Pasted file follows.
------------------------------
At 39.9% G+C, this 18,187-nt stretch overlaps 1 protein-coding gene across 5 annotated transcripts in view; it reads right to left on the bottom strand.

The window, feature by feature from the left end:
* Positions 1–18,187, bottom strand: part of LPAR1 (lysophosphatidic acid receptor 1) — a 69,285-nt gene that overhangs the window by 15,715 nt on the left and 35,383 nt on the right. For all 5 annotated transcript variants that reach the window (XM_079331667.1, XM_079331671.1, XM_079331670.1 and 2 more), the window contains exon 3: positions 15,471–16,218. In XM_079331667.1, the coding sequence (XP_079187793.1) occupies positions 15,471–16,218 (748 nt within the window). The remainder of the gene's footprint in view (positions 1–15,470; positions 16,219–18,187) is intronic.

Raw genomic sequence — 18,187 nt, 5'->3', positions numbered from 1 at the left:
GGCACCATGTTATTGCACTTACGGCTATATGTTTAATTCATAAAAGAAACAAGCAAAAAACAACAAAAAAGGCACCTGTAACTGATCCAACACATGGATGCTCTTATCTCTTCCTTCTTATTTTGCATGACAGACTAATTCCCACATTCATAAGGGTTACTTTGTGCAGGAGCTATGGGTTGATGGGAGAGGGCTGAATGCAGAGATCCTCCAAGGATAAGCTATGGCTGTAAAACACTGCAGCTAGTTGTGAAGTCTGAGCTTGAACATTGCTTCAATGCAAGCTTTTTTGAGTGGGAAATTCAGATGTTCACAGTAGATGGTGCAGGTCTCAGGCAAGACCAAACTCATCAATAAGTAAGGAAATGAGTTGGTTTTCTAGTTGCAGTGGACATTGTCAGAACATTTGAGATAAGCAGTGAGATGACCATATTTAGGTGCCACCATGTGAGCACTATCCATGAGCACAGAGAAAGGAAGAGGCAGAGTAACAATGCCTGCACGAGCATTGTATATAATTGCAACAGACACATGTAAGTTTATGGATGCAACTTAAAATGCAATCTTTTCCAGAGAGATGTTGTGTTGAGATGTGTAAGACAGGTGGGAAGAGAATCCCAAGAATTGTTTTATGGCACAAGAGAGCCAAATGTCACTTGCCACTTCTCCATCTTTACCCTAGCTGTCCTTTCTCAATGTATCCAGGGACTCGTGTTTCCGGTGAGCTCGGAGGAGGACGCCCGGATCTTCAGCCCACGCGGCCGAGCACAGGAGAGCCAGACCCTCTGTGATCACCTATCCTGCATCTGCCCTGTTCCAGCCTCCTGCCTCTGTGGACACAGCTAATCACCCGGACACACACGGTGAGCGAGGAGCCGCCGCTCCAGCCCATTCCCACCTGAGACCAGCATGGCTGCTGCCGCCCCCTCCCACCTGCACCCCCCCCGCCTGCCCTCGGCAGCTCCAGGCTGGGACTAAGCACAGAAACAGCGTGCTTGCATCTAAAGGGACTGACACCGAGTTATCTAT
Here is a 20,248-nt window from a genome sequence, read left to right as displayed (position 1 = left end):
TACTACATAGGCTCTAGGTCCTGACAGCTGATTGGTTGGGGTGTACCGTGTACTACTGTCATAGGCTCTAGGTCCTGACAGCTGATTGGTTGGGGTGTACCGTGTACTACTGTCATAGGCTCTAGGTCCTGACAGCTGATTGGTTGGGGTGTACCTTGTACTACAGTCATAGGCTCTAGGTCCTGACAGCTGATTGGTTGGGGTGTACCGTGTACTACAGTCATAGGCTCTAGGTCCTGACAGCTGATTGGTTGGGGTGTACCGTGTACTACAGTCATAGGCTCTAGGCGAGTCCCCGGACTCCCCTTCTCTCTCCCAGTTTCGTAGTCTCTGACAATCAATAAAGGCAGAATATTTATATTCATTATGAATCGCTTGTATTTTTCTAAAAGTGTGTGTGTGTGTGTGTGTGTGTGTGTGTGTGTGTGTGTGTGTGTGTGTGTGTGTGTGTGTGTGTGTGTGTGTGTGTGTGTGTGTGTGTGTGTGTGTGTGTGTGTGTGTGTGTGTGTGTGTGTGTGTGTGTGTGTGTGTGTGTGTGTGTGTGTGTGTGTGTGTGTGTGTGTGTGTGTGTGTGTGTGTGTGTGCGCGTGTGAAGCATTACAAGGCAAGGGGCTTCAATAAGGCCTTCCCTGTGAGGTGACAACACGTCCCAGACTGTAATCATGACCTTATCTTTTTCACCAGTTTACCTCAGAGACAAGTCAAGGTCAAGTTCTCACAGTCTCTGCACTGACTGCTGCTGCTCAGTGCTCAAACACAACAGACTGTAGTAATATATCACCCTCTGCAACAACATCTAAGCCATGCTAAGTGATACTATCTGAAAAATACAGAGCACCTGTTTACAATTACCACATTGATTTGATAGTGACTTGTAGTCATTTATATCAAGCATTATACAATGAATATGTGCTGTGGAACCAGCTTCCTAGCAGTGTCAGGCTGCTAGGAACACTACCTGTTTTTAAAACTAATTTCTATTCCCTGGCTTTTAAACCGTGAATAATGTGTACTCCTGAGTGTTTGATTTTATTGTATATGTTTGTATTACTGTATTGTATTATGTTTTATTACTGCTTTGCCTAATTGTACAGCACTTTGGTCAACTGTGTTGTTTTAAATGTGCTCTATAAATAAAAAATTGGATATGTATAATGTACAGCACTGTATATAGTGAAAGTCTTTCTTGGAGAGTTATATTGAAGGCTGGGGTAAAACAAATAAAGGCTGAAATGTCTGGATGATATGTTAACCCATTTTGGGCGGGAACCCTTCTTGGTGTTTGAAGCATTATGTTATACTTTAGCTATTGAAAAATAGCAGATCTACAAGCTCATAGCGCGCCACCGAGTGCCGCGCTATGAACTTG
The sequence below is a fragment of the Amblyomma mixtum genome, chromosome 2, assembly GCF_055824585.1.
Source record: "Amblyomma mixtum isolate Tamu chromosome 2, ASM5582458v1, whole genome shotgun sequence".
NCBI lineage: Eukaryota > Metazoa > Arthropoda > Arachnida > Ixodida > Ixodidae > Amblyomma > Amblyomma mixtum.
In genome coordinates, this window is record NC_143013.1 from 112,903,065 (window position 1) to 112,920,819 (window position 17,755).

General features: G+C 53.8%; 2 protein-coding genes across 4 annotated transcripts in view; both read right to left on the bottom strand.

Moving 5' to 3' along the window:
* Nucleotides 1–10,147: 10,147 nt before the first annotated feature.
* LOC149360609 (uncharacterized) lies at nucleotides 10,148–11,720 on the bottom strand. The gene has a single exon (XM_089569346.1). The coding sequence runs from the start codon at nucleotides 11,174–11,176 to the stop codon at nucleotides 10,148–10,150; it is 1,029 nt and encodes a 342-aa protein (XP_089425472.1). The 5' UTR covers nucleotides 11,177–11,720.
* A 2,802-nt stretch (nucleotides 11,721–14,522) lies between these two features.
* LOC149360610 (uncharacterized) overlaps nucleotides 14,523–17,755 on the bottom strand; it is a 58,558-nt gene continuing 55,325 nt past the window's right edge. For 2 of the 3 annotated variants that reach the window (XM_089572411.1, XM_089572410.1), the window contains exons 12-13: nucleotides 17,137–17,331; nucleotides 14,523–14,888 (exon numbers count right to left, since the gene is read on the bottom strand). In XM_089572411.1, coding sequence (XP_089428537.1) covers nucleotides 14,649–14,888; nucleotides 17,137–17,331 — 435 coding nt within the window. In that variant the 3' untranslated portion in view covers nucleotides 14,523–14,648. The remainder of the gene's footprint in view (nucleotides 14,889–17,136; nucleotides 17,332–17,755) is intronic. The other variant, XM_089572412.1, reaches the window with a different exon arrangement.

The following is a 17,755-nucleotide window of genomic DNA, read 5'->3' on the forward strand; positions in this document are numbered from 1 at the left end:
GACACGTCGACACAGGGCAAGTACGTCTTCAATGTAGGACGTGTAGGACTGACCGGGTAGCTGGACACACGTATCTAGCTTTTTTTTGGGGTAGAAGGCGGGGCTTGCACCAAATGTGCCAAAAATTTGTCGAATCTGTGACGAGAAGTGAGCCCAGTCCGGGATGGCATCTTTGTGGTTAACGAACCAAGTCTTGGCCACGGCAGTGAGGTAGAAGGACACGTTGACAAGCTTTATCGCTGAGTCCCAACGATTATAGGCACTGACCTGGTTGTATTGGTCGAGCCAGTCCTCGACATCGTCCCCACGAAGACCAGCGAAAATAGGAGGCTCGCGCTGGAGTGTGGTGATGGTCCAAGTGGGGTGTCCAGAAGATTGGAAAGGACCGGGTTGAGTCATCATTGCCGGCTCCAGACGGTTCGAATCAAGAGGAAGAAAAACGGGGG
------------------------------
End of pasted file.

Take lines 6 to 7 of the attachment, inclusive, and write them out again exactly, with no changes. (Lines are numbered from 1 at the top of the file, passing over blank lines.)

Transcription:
Here is a 20,248-nt window from a genome sequence, read left to right as displayed (position 1 = left end):
TACTACATAGGCTCTAGGTCCTGACAGCTGATTGGTTGGGGTGTACCGTGTACTACTGTCATAGGCTCTAGGTCCTGACAGCTGATTGGTTGGGGTGTACCGTGTACTACTGTCATAGGCTCTAGGTCCTGACAGCTGATTGGTTGGGGTGTACCTTGTACTACAGTCATAGGCTCTAGGTCCTGACAGCTGATTGGTTGGGGTGTACCGTGTACTACAGTCATAGGCTCTAGGTCCTGACAGCTGATTGGTTGGGGTGTACCGTGTACTACAGTCATAGGCTCTAGGCGAGTCCCCGGACTCCCCTTCTCTCTCCCAGTTTCGTAGTCTCTGACAATCAATAAAGGCAGAATATTTATATTCATTATGAATCGCTTGTATTTTTCTAAAAGTGTGTGTGTGTGTGTGTGTGTGTGTGTGTGTGTGTGTGTGTGTGTGTGTGTGTGTGTGTGTGTGTGTGTGTGTGTGTGTGTGTGTGTGTGTGTGTGTGTGTGTGTGTGTGTGTGTGTGTGTGTGTGTGTGTGTGTGTGTGTGTGTGTGTGTGTGTGTGTGTGTGTGTGTGTGTGTGTGTGTGTGTGTGTGTGCGCGTGTGAAGCATTACAAGGCAAGGGGCTTCAATAAGGCCTTCCCTGTGAGGTGACAACACGTCCCAGACTGTAATCATGACCTTATCTTTTTCACCAGTTTACCTCAGAGACAAGTCAAGGTCAAGTTCTCACAGTCTCTGCACTGACTGCTGCTGCTCAGTGCTCAAACACAACAGACTGTAGTAATATATCACCCTCTGCAACAACATCTAAGCCATGCTAAGTGATACTATCTGAAAAATACAGAGCACCTGTTTACAATTACCACATTGATTTGATAGTGACTTGTAGTCATTTATATCAAGCATTATACAATGAATATGTGCTGTGGAACCAGCTTCCTAGCAGTGTCAGGCTGCTAGGAACACTACCTGTTTTTAAAACTAATTTCTATTCCCTGGCTTTTAAACCGTGAATAATGTGTACTCCTGAGTGTTTGATTTTATTGTATATGTTTGTATTACTGTATTGTATTATGTTTTATTACTGCTTTGCCTAATTGTACAGCACTTTGGTCAACTGTGTTGTTTTAAATGTGCTCTATAAATAAAAAATTGGATATGTATAATGTACAGCACTGTATATAGTGAAAGTCTTTCTTGGAGAGTTATATTGAAGGCTGGGGTAAAACAAATAAAGGCTGAAATGTCTGGATGATATGTTAACCCATTTTGGGCGGGAACCCTTCTTGGTGTTTGAAGCATTATGTTATACTTTAGCTATTGAAAAATAGCAGATCTACAAGCTCATAGCGCGCCACCGAGTGCCGCGCTATGAACTTG